Now, I might look pretty old but I'm not 67. There aren't many people in here who are 67, but Senator Hanson is 67 and the beauty of this amendment which she's trying to move is that she won't only get a pay rise for one year she'll get it the next year and the one after that, the one after that and the one after that. In the first year she'll get a $1,500 pay rise; in the second year she'll get a $3,000 pay rise; in the third year, $4½ thousand; in the fourth year, $6,000; in the fifth year, $7½ thousand; and, again, $7½ thousand in year 6. All up, over six years, Senator Hanson stands to gain a $30,000 pay rise that won't apply to anyone who is under 67. But it just so happens that people who are 67 or older—maybe like Senator Hanson—will get a $30,000 pay rise.

I don't know about Senator Polley, I don't know about Senator Sterle, I don't know about Senator Urquhart and, to be fair, I don't know about members in the Liberal and National parties, but I did not get elected to come down and serve the battlers of Queensland by giving myself a pay rise. But it's very clear that that's why Senator Hanson is here. I've had a gutful of Senator Hanson running around Central Queensland and regional Queensland saying that she's for the battlers and then coming down here and, time after time, voting against battlers and voting to make it harder for coalminers who are working as labour hire as casuals. And now she's giving herself a nice $30,000 pay rise. That's not why I got elected, that's not why any Labor senator got elected and I doubt that's why many people from other parties got elected. But it is certainly why Senator Hanson got herself elected.

People have known for a long time that, when Senator Hanson says that she comes to Canberra to help battlers, what she really means is she comes here to help herself. We have seen over the years—and this goes back to her days well before I was in this chamber—that Senator Hanson invented and got the practice of rorting electoral funds down to an art form. Now what she is doing with this amendment is trying to rort taxpayers' funds for own personal benefit, to give her a pay rise. It is a disgrace. Senator Hanson should be ashamed of what she is doing. Senator Hanson should apologise to every single battler in Queensland who she has tricked into thinking she is here for them when she is actually here to give herself a nice big pay rise. No other member of this chamber would treat battlers or Australians with such contempt. Senator Hanson has finally been caught out doing what many of us have known she has been about for a very long time.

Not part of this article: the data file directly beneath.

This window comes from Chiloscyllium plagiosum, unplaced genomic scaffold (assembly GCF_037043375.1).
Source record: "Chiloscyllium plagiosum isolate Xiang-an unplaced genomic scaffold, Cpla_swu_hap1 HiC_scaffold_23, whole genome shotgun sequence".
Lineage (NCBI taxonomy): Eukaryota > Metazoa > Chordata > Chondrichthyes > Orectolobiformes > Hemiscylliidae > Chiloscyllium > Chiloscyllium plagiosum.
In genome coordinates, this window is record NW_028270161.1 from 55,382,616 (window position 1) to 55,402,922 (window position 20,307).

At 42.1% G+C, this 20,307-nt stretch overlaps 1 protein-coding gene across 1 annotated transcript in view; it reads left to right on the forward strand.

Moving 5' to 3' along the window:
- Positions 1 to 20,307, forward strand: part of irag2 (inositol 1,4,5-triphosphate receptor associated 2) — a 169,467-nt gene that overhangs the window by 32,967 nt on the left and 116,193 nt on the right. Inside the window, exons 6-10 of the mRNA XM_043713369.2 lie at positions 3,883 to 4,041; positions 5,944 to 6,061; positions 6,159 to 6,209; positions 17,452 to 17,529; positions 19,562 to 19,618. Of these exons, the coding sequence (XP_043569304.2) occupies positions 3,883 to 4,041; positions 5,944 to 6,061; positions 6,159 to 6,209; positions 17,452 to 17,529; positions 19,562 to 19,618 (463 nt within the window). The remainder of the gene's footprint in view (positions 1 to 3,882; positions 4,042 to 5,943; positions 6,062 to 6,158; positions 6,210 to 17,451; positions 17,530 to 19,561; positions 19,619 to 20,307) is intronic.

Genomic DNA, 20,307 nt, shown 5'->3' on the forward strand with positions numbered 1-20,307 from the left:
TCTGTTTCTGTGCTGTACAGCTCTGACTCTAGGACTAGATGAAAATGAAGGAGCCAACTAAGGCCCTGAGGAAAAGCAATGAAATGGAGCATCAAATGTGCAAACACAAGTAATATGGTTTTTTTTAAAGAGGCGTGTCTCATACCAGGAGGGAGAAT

The worst part is that this is all part of a dodgy deal that Senator Hanson has done with the government to get this legislation through. Senator Hanson, as I say, is the coalition's best friend here in Canberra. She lines up with them time and time again. They can always count on her vote, no matter what they want to do, whether they are coming after pensioners, workers or penalty rates. And now she will vote to give herself another big pay rise. This is yet another dodgy deal between the Liberal-National government and Pauline Hanson to rush legislation through and, this time, to give Pauline Hanson a personal pay rise of $30,000. It is a disgrace. Senator Hanson should be ashamed of herself. Senator Roberts should be ashamed of himself. If any government senator votes with Senator Hanson on this amendment, they should be ashamed of themselves as well. Those of us from Queensland should go back home and justify to Queensland battlers why they are voting to give Senator Pauline Hanson a $30,000 pay rise. It is a disgrace.